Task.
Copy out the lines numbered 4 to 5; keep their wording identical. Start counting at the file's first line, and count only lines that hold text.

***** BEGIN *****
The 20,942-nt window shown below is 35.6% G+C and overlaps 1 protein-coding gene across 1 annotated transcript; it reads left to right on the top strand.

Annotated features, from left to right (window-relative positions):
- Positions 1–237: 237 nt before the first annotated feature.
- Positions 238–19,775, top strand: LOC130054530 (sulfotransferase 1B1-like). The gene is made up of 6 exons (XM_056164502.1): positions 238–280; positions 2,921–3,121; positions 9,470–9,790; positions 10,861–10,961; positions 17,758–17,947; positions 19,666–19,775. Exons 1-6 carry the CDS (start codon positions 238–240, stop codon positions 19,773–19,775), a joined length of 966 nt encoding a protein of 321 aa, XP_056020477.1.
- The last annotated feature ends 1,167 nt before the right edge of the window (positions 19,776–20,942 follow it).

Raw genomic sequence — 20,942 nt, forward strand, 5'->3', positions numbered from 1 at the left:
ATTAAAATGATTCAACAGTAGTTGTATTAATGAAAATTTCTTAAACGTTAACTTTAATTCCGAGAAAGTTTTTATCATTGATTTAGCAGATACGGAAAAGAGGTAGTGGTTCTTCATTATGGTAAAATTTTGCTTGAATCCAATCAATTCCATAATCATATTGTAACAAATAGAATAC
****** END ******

- Positions 238–19,775, top strand: LOC130054530 (sulfotransferase 1B1-like). The gene is made up of 6 exons (XM_056164502.1): positions 238–280; positions 2,921–3,121; positions 9,470–9,790; positions 10,861–10,961; positions 17,758–17,947; positions 19,666–19,775. Exons 1-6 carry the CDS (start codon positions 238–240, stop codon positions 19,773–19,775), a joined length of 966 nt encoding a protein of 321 aa, XP_056020477.1.
- The last annotated feature ends 1,167 nt before the right edge of the window (positions 19,776–20,942 follow it).